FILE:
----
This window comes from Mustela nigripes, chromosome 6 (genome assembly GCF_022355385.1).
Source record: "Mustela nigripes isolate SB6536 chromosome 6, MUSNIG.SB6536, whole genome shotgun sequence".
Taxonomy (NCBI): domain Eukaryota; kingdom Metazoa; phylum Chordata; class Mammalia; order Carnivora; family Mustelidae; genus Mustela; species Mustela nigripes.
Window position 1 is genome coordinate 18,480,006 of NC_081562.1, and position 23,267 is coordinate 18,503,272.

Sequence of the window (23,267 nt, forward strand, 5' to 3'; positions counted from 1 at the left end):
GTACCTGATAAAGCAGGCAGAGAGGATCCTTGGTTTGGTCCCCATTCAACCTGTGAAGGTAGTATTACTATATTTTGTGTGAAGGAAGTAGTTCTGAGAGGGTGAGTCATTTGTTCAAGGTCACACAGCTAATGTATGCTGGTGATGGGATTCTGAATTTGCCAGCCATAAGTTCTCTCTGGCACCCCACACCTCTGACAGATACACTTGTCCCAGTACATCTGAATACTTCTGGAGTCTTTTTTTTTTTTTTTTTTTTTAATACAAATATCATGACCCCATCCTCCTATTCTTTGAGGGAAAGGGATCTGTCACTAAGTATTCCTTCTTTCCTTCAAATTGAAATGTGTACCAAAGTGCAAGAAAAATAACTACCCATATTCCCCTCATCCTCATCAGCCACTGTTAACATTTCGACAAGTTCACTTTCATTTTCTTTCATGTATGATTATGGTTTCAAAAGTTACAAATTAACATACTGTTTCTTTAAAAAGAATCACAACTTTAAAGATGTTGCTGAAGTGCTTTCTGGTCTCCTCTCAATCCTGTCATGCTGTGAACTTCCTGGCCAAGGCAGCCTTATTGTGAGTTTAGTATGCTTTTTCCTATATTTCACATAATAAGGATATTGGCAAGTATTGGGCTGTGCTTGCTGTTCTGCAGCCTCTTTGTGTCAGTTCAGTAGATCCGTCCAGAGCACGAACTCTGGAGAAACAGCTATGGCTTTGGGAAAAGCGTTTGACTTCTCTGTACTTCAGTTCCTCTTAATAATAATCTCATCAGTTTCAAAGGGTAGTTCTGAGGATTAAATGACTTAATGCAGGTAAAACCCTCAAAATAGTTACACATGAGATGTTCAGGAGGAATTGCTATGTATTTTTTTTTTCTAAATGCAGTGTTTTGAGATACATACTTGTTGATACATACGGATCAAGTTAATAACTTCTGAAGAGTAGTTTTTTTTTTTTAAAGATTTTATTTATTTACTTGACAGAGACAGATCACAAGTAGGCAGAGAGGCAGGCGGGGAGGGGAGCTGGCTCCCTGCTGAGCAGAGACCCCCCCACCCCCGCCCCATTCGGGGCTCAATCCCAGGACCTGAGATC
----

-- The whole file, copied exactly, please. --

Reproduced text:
This window comes from Mustela nigripes, chromosome 6 (genome assembly GCF_022355385.1).
Source record: "Mustela nigripes isolate SB6536 chromosome 6, MUSNIG.SB6536, whole genome shotgun sequence".
Taxonomy (NCBI): domain Eukaryota; kingdom Metazoa; phylum Chordata; class Mammalia; order Carnivora; family Mustelidae; genus Mustela; species Mustela nigripes.
Window position 1 is genome coordinate 18,480,006 of NC_081562.1, and position 23,267 is coordinate 18,503,272.

Sequence of the window (23,267 nt, forward strand, 5' to 3'; positions counted from 1 at the left end):
GTACCTGATAAAGCAGGCAGAGAGGATCCTTGGTTTGGTCCCCATTCAACCTGTGAAGGTAGTATTACTATATTTTGTGTGAAGGAAGTAGTTCTGAGAGGGTGAGTCATTTGTTCAAGGTCACACAGCTAATGTATGCTGGTGATGGGATTCTGAATTTGCCAGCCATAAGTTCTCTCTGGCACCCCACACCTCTGACAGATACACTTGTCCCAGTACATCTGAATACTTCTGGAGTCTTTTTTTTTTTTTTTTTTTTTAATACAAATATCATGACCCCATCCTCCTATTCTTTGAGGGAAAGGGATCTGTCACTAAGTATTCCTTCTTTCCTTCAAATTGAAATGTGTACCAAAGTGCAAGAAAAATAACTACCCATATTCCCCTCATCCTCATCAGCCACTGTTAACATTTCGACAAGTTCACTTTCATTTTCTTTCATGTATGATTATGGTTTCAAAAGTTACAAATTAACATACTGTTTCTTTAAAAAGAATCACAACTTTAAAGATGTTGCTGAAGTGCTTTCTGGTCTCCTCTCAATCCTGTCATGCTGTGAACTTCCTGGCCAAGGCAGCCTTATTGTGAGTTTAGTATGCTTTTTCCTATATTTCACATAATAAGGATATTGGCAAGTATTGGGCTGTGCTTGCTGTTCTGCAGCCTCTTTGTGTCAGTTCAGTAGATCCGTCCAGAGCACGAACTCTGGAGAAACAGCTATGGCTTTGGGAAAAGCGTTTGACTTCTCTGTACTTCAGTTCCTCTTAATAATAATCTCATCAGTTTCAAAGGGTAGTTCTGAGGATTAAATGACTTAATGCAGGTAAAACCCTCAAAATAGTTACACATGAGATGTTCAGGAGGAATTGCTATGTATTTTTTTTTTCTAAATGCAGTGTTTTGAGATACATACTTGTTGATACATACGGATCAAGTTAATAACTTCTGAAGAGTAGTTTTTTTTTTTTAAAGATTTTATTTATTTACTTGACAGAGACAGATCACAAGTAGGCAGAGAGGCAGGCGGGGAGGGGAGCTGGCTCCCTGCTGAGCAGAGACCCCCCCACCCCCGCCCCATTCGGGGCTCAATCCCAGGACCTGAGATC